Orton, Thunder Teammates Visit Rosary School

Not many middle schools in the country can boast that they produced an NBA player. Even fewer can say that their player went on to play for their hometown NBA team.

On Tuesday, the Rosary School in Oklahoma City welcomed Thunder forward Daniel Orton back within the school doors for a very special Thunder Fit Clinic, presented by Homeland. Orton, who spent his sixth, seventh and eighth grade years playing on Rosary’s basketball teams, got to see an old class photo, basketball trophies and his former teachers while visiting with the current students.

“It brought back a lot of memories,” Orton said. “It’s good to come back. As a kid, when I was here, we didn’t have an NBA program. You saw guys like us on television, but to see them in real life, (would have been) something special. It gives kids something to dream for. Whether it is the NBA, a doctor, a lawyer or whatever, it gives the kids something to dream for and go home and talk to their parents about.”

Orton was joined in the Fit Clinic by teammates Perry Jones, Jeremy Lamb and DeAndre Liggins, and all four took part in the multiple stations set up to help the students learn about proper health, fitness and of course, basketball. Lamb studied over the nutrition station with the students while Jones hosted his seemingly customary two-on-one basketball session. Orton and Liggins led layup lines and worked with kids in the exercise station. Throughout the afternoon, the Rosary School students came away with important lessons that could go far at the middle school level.

“It’s just great (for them) to learn small things,” Orton said. “If they don’t learn but two things today here, that’s huge and we did our job.”

Karen Lynn, the school principal, said her sixth, seventh and eighth graders were treated to a surprise when the Thunder players walked in with the extra special treat being that one of their own alumnae was in the group. Orton visited with his former teachers who were so thankful that Orton can serve as a role model to future Rosary School generations.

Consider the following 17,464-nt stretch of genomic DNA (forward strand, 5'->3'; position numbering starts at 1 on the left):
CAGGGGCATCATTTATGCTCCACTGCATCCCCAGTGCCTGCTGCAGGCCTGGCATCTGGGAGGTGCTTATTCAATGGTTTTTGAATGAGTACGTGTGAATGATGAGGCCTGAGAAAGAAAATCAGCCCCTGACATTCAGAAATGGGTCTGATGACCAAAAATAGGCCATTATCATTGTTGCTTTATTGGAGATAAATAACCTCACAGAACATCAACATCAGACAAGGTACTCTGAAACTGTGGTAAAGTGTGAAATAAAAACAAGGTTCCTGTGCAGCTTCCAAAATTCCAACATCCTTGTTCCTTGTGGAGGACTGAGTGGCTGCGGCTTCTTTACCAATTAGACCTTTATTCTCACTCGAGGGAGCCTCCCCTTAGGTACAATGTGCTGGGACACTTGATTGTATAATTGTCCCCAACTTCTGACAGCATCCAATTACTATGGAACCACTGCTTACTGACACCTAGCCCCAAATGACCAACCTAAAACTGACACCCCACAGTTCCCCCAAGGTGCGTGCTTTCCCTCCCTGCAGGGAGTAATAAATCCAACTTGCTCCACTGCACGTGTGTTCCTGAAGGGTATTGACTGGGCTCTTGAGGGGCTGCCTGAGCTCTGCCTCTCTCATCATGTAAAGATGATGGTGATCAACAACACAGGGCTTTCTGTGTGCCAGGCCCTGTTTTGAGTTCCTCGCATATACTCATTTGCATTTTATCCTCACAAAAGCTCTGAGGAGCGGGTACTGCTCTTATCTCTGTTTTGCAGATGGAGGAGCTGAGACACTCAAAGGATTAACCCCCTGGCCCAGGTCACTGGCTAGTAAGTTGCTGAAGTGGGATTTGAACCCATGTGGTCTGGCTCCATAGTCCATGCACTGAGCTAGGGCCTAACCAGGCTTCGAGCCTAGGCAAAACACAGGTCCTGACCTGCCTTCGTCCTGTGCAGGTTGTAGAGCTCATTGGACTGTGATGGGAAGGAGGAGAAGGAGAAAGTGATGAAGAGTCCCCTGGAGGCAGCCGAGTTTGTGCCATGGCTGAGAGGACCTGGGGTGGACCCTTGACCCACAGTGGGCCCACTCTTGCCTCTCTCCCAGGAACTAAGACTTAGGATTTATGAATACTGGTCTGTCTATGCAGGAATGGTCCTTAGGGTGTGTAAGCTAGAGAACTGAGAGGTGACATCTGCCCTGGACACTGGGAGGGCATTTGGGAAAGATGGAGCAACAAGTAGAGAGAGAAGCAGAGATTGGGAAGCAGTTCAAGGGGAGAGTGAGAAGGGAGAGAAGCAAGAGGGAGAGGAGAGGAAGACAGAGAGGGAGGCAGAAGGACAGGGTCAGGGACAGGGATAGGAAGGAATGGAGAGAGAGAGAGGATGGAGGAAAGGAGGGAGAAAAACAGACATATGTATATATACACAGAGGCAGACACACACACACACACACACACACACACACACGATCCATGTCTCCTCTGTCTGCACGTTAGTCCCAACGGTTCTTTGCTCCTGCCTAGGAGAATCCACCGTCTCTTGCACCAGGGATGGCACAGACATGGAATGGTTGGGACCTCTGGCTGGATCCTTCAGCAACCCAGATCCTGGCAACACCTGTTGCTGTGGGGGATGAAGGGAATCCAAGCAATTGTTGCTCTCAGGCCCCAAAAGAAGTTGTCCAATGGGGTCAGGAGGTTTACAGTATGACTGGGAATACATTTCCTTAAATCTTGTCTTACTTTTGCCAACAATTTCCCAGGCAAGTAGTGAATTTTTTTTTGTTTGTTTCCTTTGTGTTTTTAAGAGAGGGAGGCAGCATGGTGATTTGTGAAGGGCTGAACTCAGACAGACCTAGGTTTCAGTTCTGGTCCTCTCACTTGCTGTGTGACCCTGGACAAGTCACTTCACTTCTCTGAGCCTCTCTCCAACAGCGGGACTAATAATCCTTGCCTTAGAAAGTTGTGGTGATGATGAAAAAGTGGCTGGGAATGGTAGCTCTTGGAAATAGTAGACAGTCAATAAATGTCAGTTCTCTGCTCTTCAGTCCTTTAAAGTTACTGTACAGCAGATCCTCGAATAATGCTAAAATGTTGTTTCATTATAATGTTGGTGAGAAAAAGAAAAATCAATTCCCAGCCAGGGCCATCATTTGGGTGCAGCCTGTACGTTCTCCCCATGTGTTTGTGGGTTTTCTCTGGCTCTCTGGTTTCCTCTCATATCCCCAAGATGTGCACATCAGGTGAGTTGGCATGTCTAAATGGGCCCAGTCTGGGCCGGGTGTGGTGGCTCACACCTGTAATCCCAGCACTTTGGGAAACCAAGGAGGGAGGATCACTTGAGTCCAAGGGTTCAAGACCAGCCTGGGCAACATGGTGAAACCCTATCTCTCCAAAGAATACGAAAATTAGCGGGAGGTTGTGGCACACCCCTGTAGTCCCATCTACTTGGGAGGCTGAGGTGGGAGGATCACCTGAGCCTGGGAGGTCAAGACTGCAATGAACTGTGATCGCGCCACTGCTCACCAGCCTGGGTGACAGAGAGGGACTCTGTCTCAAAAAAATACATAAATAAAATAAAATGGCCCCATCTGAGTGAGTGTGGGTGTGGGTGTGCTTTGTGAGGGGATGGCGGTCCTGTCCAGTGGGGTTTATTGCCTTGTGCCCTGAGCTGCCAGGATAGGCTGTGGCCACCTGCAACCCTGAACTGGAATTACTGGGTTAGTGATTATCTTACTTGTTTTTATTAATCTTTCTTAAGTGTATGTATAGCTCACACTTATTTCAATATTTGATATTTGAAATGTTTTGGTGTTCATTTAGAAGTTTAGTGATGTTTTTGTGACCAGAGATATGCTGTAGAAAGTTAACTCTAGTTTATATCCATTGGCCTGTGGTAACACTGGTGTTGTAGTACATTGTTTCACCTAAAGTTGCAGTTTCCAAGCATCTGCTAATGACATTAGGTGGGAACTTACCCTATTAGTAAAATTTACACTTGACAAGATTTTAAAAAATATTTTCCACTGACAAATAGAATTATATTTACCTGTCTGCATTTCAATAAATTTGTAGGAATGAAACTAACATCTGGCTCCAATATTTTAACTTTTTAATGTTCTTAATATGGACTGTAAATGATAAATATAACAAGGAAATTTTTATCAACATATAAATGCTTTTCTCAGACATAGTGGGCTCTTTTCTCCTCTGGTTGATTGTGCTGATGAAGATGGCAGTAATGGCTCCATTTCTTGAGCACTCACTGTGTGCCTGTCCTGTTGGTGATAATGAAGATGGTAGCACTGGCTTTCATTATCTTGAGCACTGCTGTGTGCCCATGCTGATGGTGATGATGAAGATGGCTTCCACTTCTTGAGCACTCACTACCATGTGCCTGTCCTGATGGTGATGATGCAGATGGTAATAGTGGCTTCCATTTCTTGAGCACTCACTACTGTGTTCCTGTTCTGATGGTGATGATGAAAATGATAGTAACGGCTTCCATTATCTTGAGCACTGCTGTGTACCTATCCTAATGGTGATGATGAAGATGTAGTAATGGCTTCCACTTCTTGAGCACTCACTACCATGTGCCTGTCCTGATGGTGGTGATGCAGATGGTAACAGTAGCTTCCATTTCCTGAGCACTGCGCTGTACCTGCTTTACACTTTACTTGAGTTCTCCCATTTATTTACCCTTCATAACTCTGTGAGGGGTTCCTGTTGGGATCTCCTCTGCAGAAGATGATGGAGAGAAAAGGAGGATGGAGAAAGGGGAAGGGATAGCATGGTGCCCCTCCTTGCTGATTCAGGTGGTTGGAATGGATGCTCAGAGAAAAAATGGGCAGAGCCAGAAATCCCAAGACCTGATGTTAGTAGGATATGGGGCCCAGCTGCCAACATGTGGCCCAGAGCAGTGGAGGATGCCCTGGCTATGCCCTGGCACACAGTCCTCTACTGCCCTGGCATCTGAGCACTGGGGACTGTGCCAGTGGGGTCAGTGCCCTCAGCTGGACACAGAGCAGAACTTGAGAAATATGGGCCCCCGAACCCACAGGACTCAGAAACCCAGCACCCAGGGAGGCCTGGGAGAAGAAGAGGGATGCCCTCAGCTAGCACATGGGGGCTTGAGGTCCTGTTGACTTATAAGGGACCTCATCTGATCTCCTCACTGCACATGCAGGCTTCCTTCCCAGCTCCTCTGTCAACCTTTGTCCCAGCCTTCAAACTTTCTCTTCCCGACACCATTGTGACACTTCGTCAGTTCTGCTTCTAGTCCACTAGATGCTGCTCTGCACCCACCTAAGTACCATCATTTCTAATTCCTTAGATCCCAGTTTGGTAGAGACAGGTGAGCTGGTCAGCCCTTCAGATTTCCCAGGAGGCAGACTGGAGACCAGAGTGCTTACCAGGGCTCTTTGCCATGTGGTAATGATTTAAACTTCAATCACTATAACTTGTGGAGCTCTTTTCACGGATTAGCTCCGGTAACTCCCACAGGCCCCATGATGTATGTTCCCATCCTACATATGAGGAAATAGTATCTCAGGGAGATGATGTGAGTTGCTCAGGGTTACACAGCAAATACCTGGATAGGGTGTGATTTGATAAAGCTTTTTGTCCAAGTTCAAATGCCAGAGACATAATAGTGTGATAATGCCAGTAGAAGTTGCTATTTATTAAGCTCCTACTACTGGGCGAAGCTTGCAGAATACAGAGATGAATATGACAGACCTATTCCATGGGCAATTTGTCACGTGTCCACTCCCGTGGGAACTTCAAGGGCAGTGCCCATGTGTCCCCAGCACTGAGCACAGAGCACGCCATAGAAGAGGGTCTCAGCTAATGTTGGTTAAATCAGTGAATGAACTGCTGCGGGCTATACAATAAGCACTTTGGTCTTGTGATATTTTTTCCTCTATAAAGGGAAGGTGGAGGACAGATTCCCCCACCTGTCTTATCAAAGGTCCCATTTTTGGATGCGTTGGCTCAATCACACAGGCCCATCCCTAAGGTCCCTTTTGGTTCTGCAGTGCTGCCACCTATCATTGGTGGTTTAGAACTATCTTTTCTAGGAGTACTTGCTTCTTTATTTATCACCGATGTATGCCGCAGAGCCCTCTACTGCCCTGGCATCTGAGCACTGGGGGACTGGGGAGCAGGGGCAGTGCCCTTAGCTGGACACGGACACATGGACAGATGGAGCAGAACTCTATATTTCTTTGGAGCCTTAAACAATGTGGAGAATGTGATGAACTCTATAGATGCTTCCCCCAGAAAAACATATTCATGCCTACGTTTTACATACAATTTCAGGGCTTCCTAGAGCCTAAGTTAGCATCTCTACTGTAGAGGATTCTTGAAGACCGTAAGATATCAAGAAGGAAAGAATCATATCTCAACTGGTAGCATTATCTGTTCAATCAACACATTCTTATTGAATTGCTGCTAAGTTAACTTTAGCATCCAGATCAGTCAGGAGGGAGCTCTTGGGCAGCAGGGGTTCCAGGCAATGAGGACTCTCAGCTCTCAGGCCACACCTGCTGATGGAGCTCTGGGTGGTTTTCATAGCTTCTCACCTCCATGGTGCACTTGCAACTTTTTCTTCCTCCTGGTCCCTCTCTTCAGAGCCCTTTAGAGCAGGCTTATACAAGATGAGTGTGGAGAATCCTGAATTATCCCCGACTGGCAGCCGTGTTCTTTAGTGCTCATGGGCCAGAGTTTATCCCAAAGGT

“The teachers are excited because Daniel Orton was in their class, sixth, seventh and eighth, so they’re having a great time,” Lynn said. “They’re very proud of him. Everyone loves the Thunder so much. We’re so excited that the team is here in Oklahoma. Just to have one of our own players to even to be able to reach that level in life is just such a wonderful example for the students to know that they can dream and they can work for it.”

The Rosary School began operating in 1927 and in 1944 in its current building. It is the only Catholic school in Oklahoma City to win the National Blue Ribbon Award, and the school serves as a feeder to Bishop McGuinness, where Orton went to high school. That connection means that the people Orton became close with during his years at Rosary continued to be a part of his life – even his teachers who helped mold him as early as middle school.

“Going here, it’s a good school, (it was) a great learning experience for me,” Orton said. “The friends that I made here are like family to me. It’s a one-of-a-kind school. (The teachers) love me and I love them also. We had a great relationship when I was here.”

Fit Clinics like the one at the Rosary School are one of the many ways the Thunder likes to give back throughout the season. Particularly during the next month, through the Thunder’s Holiday Assist program, the organization will be making an extra effort to get out into the Oklahoma City community. For the Thunder players and coaching staff, the Oklahomans who have embraced the organization for the last five years are extremely important, especially to an Oklahoma City native like Orton.

“I feel like Oklahoma, the community itself and the people, the way they are, they deserve everything,” Orton said. “It’s a huge part of giving back to Oklahoma City itself. The way the Thunder has come in here, the fans have really adopted them and clung to them. They consider the Thunder a huge representation of Oklahoma itself.”